Quips, quotes, queries, qualms and quarrels regarding American politics, politicians, foreign policy and public accountability with particular attention to Drumpfen-putz Administration, the Drumpf Crime Family and the Mueller investigation.
nota bene: In the following jeremiad, the terms Nazi
and fascist are used generically and interchangeably. Moreover, the terms white
nationalist, white supremacist and alt/right, are, for me, rightfully conflated
with the terms, Nazi and fascist.
Now, to our program...
With the recent
spate of bomb threats, the murder of the eleven in the Pittsburgh synagogue and
increasing accumulations of hate crimes, I have been discussing the matter of
the rise of fascism in the US and around the world. In response to the sight of
the symbols of hate groups, I have
publically and repeatedly called for banning the public display of all Nazi
insignia as well as the Confederate flags as hate crimes and open acts of
Surprisingly, I have received a lot of push-back from those Constitutional
purists who clutch the First Amendment and Freedom of Speech as one does a
magic cloak which protects all, no matter how hateful or deleterious their
The presence of fascists in our society should be seen with the greatest of
alarm. The sight of a Nazis swastika or a Rebel flag should raise shrill klaxons of warning within our
(There should be
absolutely no toleration of fascist in our society. More on that another time.)
The main bulwark
of the naive citing of the First Amendment to defend the rights of fascists is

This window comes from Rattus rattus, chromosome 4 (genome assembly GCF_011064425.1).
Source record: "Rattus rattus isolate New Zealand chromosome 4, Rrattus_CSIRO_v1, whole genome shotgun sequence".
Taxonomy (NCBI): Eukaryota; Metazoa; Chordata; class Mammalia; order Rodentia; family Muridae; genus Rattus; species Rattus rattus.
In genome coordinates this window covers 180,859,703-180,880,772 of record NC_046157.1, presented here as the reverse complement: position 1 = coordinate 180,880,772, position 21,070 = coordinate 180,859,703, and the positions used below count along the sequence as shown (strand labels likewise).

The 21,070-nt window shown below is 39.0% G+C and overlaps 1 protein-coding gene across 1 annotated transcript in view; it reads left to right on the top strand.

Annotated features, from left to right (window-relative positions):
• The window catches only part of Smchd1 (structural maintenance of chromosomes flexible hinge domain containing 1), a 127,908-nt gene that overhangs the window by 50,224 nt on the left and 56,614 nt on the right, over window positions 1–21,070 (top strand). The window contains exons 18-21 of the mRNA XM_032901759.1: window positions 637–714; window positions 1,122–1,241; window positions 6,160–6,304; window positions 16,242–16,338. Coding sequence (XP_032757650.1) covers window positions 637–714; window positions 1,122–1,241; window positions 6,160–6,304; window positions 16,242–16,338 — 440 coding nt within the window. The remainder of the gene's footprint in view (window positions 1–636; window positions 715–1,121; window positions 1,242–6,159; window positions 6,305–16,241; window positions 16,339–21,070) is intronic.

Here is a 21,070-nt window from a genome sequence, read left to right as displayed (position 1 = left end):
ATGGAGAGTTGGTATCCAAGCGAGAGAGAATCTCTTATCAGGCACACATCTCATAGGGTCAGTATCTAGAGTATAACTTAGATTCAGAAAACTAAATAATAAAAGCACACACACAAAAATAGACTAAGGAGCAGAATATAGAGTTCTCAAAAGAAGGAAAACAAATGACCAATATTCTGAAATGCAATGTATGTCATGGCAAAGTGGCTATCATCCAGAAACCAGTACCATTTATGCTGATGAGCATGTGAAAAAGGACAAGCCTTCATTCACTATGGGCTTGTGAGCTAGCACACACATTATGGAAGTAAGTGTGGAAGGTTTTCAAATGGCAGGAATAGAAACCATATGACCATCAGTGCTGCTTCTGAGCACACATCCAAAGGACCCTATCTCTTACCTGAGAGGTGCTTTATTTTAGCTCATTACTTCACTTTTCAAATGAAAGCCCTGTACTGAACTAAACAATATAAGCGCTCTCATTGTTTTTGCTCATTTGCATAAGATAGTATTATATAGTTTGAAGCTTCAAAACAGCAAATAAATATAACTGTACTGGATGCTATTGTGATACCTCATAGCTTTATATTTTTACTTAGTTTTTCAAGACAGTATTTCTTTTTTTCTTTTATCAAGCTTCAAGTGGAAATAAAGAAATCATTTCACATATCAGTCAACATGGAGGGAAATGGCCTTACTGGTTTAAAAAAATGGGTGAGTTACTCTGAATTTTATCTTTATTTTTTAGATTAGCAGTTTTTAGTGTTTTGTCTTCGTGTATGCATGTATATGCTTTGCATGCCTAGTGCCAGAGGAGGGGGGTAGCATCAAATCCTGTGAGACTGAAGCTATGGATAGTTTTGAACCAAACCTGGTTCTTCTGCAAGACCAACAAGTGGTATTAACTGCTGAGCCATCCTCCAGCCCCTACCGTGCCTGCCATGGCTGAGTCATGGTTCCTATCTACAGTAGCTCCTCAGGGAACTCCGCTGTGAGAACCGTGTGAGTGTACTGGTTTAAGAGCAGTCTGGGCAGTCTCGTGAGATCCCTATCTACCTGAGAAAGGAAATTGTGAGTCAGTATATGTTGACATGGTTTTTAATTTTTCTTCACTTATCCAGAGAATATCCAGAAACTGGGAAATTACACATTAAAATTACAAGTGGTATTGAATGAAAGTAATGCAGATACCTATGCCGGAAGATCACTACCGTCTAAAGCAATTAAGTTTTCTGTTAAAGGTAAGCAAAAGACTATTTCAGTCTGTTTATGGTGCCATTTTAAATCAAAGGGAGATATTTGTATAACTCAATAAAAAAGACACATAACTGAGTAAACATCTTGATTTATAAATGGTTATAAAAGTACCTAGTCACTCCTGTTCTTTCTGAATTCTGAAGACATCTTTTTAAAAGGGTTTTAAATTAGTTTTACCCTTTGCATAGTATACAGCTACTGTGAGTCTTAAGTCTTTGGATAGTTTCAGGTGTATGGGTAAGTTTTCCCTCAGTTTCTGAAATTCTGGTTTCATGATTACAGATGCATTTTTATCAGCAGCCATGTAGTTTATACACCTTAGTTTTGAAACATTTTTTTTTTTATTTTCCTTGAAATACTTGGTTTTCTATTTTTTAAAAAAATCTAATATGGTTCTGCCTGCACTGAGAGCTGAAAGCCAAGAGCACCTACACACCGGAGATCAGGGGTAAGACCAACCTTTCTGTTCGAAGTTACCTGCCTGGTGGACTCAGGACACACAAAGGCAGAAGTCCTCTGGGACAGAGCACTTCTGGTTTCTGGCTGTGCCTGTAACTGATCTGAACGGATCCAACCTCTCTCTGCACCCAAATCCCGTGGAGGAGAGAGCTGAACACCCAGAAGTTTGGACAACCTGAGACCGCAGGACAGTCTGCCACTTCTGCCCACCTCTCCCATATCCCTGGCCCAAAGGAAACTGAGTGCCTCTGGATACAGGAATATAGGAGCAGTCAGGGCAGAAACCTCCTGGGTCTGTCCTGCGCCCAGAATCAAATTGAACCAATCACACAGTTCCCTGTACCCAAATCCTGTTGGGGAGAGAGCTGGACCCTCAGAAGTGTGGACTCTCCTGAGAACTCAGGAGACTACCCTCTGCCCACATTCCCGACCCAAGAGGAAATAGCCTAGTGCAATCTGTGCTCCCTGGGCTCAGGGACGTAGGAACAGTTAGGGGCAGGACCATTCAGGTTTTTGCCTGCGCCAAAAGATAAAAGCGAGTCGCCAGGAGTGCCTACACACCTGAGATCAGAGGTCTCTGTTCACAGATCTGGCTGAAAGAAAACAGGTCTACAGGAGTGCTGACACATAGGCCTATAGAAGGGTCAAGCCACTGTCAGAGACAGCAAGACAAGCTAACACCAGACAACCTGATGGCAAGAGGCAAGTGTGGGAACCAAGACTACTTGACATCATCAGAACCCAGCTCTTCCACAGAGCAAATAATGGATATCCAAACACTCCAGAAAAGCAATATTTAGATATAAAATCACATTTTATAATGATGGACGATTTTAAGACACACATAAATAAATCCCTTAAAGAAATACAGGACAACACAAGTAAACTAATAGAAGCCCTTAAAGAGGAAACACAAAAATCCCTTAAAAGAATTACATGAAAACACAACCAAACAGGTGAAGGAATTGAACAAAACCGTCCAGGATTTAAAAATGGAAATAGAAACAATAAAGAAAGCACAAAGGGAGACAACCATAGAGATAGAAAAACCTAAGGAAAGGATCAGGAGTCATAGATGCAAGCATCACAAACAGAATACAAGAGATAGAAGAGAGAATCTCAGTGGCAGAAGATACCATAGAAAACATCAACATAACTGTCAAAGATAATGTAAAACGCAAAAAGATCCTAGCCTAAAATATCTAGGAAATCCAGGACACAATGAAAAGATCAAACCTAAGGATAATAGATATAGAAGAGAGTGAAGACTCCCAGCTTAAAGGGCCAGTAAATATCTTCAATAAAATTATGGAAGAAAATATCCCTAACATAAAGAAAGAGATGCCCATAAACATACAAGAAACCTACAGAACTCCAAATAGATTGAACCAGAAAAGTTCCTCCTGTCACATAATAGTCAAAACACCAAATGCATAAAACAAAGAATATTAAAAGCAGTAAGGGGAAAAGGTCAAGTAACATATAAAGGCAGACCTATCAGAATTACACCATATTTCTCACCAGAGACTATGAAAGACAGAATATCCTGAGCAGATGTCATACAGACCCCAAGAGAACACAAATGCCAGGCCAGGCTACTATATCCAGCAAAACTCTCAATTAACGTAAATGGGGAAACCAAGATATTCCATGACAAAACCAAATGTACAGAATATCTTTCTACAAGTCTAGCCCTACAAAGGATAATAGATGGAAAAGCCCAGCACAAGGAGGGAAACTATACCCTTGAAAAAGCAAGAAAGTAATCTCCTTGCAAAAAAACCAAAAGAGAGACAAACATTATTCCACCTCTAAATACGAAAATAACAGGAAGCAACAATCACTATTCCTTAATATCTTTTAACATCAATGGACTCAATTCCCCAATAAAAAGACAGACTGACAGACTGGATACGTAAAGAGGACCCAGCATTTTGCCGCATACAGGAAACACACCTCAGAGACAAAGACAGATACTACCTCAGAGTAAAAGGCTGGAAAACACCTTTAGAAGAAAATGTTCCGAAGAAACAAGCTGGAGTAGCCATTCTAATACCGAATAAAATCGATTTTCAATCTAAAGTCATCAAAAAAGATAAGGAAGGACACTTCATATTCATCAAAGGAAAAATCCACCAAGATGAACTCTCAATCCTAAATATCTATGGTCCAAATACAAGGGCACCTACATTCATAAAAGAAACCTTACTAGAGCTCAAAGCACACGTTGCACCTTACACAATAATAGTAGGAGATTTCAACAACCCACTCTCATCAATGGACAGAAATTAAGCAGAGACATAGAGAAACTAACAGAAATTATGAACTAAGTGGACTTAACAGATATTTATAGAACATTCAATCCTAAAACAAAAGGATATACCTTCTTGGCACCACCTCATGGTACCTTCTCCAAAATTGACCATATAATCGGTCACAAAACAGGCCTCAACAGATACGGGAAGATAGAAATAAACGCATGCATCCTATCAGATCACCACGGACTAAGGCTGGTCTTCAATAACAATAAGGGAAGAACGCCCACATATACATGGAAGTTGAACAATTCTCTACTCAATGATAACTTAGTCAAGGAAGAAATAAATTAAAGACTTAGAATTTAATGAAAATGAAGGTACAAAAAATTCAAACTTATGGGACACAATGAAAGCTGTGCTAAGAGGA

the 'slippery slope' argument, which goes as follows; once the symbols of one
group are banned there will be nothing to stop the banning of all symbols. Say good-bye,
they say, to the Christian cross, the Masonic square and compass, the Golden Arches!
This might also
be called the 'hair on fire' defense.
In response to that, one must first accept that the 'slippery slope' is one of
the most insipid and invalid of false arguments. There is no slippery slope;
all determinations of legality in a democratic society are controllable. As Reinhold
Niebuhr asserts; Nothing is inevitable; not even the most probable.
There is no run-away cart. There is no slippery slope.
And your hair isn't on fire.
The other, less
sophisticated response to the call to ban the symbols of hate, slavery and
oppression is this: by making that call, I am, myself, being a fascist.
(The rubber and glue argument)
balderdash and blatherskite.
(and now a side-bar..)
direct their hatred towards racial groups, nationalities and religions.
Memberships in one or more those groups is not voluntary but is a condition of one's
birth. The condition of one's birth is a personal choice. One's heritage is not
a personal choice.
Being a fascist, on the other hand, is a personal choice. It is therefore, the
choice to be a fascist (white nationalist, etc) which is repugnant, not the
person. The person who embraces fascism become repugnant through the hateful actions
do not despise fascist for their ethnicity or their religion or their gender. I
despise fascists because they have chosen to be fascists. My hatred of fascists